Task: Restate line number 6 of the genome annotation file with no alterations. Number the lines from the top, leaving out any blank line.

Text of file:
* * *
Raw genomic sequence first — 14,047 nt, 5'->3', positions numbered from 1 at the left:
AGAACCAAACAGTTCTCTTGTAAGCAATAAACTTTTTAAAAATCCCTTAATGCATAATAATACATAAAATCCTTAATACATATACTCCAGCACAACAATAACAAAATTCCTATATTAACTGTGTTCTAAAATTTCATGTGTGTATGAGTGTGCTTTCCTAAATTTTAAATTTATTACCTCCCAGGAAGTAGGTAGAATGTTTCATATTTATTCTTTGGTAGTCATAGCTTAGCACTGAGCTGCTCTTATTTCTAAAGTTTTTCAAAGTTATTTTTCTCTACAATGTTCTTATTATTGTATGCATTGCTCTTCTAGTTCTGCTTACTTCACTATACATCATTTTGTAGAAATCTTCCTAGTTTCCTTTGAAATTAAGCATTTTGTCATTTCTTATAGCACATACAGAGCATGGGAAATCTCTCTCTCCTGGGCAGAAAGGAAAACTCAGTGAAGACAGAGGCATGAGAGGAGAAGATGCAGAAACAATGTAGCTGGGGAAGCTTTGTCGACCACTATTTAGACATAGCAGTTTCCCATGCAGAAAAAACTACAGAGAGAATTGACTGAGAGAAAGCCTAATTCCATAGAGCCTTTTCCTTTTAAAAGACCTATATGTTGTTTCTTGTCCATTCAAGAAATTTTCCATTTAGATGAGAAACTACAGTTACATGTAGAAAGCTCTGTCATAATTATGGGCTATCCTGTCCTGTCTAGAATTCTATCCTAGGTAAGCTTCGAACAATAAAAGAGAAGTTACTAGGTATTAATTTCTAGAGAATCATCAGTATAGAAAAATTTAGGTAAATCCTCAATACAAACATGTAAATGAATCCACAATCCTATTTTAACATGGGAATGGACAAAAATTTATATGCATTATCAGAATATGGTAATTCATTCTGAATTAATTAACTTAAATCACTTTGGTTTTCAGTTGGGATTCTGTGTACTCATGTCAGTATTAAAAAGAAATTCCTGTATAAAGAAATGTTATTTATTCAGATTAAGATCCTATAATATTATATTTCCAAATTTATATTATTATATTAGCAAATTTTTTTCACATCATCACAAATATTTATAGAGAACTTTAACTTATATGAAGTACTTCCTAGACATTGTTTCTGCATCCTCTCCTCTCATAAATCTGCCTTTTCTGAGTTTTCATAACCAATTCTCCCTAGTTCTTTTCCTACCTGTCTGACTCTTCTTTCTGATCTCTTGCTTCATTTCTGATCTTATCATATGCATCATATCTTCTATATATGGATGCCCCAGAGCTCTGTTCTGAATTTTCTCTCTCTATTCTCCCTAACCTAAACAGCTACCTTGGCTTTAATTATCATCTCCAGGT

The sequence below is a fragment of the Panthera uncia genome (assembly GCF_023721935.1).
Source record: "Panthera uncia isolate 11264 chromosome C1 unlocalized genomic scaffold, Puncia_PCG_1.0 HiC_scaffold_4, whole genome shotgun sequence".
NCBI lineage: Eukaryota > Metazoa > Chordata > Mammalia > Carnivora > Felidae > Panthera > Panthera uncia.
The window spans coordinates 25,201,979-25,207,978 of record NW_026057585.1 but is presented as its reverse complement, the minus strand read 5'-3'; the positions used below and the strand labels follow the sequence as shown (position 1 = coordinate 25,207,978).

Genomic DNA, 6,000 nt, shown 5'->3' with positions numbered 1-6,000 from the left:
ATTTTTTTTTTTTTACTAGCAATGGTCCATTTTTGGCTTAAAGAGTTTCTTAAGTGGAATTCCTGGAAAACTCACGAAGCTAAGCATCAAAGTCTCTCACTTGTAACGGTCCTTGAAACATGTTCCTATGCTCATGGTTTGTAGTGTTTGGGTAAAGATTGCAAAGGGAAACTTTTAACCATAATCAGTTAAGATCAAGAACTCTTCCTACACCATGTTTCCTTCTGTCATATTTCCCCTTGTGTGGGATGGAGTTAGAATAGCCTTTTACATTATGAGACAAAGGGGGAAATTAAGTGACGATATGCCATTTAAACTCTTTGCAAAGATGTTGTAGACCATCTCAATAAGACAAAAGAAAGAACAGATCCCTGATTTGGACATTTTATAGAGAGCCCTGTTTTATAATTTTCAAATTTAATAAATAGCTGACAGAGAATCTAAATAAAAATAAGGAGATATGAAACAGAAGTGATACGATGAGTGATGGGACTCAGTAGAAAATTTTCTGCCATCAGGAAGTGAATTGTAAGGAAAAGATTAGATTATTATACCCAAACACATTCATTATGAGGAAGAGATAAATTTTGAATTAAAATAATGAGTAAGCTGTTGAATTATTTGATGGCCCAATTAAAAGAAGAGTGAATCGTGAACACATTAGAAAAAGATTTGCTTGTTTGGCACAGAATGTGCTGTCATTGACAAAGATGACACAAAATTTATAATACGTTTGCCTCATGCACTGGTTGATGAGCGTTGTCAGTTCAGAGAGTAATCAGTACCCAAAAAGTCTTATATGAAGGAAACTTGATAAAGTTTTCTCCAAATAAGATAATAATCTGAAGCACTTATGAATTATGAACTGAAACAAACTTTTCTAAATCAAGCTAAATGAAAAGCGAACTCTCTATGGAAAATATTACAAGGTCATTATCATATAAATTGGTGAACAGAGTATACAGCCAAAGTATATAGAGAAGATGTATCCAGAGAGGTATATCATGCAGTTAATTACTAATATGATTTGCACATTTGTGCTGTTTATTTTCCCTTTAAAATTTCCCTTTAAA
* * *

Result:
The window spans coordinates 25,201,979-25,207,978 of record NW_026057585.1 but is presented as its reverse complement, the minus strand read 5'-3'; the positions used below and the strand labels follow the sequence as shown (position 1 = coordinate 25,207,978).